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August 26, 2007

Jennifer's New CZ 452 Scout Rifle


Here we're training Jennifer to become a serial killer in the back yard. Life is good.


Jen showing off her bull's eye

Posted by Rob Kiser on August 26, 2007 at 1:47 PM


First, let me congratulate you and your daughter on the new rifle. The selection of a CZ rifle demonstrates your intelligence and foresight. This will be a rifle that she can teach her kids to use one day.

The following is some random thoughts about teaching new shooters (some of which I discussed with you that day). It's just my $0.02, so take it for what it's worth.

1) You did absolutely the right thing by providing Jennifer with "classroom" insruction before the range session, and making sure she understood the basics of safety, gun handling, operation, etc. before taking her to the range and putting a loaded weapon in her hands.

We've both been guilty of taking newbies to a shooting area and then trying to explain all of the important stuff to them. By then, it's too late -- a lot of the questions and answers should already have been out of the way. We're asking the student to absorb way too much information that we take for granted, with all the distractions of a live fire session thrown in the mix. Think about the time last year we took Ravi shooting.

Watching you work with her, and being able to help in my own small way, was a joy. By contrast, teaching newbies to shoot has been a frustrating experience (for me, and probably the new shooters), for which I have myself to blame.

Granted, the "learn to shoot at the last minute" has often been at the request/insistence of the student. But as a matter of personal policy, I'm not going to do that anymore. That should weed out the people who aren't serious, and save me a lot of grief.

2) Have the rifle sighted in for the load you are using ahead of time. Different ammo has different trajectories.

At 20 yards, the Aguila Super Colibri shot about a foot lower than the Remington Sub-Sonics and Wolf Match Target loads.

This is important if you're trying to teach somebody the relationship between the sight picture and point-of-impact. If the bullets aren't hitting where the shooter is aiming, then the lesson about sight picture is not reinforced.

Yes, adjusting the sights is an important lesson; but one that shouldn't be taught until much later -- after the student can understand and use the weapon's sights properly.

3) For new shooters, move them close enough to the target so they can consistenly hit what they're shooting at. If that distance has to be 15 feet instead of 15 yards, so be it. Granted, 15 feet is a ridiculously short distance for an experienced rifle shooter, but instructors shouldn't expect new students to have the skill level of an experienced shooter.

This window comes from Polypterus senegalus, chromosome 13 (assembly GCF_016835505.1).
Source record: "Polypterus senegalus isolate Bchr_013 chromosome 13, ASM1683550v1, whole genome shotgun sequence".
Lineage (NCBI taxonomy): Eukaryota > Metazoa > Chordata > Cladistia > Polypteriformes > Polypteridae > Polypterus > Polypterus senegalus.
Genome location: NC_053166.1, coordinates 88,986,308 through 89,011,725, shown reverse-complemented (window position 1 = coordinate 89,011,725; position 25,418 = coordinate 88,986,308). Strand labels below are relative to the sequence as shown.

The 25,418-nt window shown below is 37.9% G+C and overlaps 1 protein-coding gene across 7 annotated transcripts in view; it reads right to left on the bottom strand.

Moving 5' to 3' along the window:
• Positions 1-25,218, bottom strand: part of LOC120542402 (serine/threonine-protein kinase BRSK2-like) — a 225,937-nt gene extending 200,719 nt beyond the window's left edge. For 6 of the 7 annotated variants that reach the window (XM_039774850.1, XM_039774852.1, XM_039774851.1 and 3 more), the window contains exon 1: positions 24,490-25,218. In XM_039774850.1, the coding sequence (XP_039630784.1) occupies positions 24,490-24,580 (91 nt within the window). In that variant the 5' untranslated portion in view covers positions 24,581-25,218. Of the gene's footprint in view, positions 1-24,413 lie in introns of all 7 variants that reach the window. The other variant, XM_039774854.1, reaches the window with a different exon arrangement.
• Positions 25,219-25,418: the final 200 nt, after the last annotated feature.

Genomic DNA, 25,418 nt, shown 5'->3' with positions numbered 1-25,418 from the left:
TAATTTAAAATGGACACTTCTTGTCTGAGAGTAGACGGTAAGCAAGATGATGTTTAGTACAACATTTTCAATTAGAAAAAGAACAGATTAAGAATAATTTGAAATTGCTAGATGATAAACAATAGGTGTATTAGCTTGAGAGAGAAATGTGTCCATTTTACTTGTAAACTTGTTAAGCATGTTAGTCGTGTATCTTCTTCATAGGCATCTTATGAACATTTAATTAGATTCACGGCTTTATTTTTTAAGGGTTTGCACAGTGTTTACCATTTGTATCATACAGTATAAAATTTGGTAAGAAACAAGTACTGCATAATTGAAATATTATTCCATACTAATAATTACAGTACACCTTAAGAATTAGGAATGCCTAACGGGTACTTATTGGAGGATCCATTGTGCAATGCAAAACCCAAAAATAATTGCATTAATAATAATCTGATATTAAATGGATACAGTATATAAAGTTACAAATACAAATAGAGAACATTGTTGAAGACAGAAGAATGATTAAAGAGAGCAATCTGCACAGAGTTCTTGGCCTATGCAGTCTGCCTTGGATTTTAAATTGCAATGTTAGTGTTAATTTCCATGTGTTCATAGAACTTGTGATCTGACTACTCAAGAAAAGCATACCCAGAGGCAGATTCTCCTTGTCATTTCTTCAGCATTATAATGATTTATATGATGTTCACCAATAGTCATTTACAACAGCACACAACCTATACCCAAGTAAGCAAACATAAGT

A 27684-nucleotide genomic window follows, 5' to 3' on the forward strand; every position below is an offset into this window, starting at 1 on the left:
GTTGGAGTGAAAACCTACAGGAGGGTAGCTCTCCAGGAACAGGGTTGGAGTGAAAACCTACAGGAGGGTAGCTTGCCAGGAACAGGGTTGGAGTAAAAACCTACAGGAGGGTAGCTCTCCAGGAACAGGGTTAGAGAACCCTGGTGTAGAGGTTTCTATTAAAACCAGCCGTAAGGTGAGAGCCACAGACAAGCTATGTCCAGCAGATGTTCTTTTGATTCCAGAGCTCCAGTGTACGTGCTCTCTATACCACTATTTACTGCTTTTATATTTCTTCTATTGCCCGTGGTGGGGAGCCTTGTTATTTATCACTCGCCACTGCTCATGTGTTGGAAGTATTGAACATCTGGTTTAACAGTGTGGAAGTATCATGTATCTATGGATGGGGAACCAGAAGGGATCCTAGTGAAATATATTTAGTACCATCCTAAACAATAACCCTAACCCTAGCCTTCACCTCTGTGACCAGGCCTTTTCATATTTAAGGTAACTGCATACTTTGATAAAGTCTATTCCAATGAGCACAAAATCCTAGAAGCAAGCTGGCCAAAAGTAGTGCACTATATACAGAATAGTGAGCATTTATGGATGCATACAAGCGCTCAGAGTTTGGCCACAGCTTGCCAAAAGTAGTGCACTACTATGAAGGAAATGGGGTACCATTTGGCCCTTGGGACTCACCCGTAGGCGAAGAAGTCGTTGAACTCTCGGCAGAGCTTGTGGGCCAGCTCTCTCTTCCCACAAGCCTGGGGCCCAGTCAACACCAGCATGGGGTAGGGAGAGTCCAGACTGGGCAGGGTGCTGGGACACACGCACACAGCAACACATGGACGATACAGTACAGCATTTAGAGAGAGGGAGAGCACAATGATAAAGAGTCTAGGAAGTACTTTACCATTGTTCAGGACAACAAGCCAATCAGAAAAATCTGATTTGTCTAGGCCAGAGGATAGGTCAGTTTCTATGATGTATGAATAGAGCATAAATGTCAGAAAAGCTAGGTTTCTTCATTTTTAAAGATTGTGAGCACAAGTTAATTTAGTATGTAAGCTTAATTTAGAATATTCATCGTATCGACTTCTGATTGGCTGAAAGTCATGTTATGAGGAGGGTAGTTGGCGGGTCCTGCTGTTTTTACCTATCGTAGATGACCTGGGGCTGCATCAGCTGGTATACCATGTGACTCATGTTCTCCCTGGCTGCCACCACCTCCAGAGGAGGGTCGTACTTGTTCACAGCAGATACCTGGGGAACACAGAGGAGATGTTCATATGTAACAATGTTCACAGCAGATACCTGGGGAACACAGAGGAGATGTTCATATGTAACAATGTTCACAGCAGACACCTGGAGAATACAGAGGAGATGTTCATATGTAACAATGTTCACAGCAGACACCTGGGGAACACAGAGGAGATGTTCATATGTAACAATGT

Instead, they should be concerned about eliminating as many sources of error as possible while building confidence. It doesn't help to make learning to shoot a frustrating experience for a newbie.

Once the student can master the short distance, then think about increasing the distance. Others have suggested "When you get so you never miss a fist-sized target at this range, don't change the distance, change the speed. See how quickly you can hit ten or six targets. If you start missing, slow down a little" [John Ross, "Defensive Firearms Advice for Those With No Experience"].

4) Make shooting fun. Punching holes in paper has it's value; especially to see where the misses are. And as somebody who enjoys shooting, I could shoot at paper targets all day. Or more realistically, about an hour before eye fatigue sets in.

But understand that it can be awfully boring for some people. Use some reactive targets that do something when shot. I've used pop cans, balloons, and water bottles in the past. I heard that charcoal briquettes make a nice dust cloud when shot. Anything that provides immediate feedback (and immediate gratification) can reinforce lessons better than repeatedly walking downrange to find the holes in the paper.

Posted by: Robert R. on September 7, 2007 at 2:20 PM


Thanks for helping us to pick out the CZ 452 and set up the targets. It was a hoot to shoot out back. We need to figure out how to put in a serious 100 yard range.

Posted by: Rob Kiser on September 7, 2007 at 9:11 PM

FYI: The CZ-452 Scout is now available in pink.

Posted by: Robert R. on March 7, 2009 at 1:41 PM

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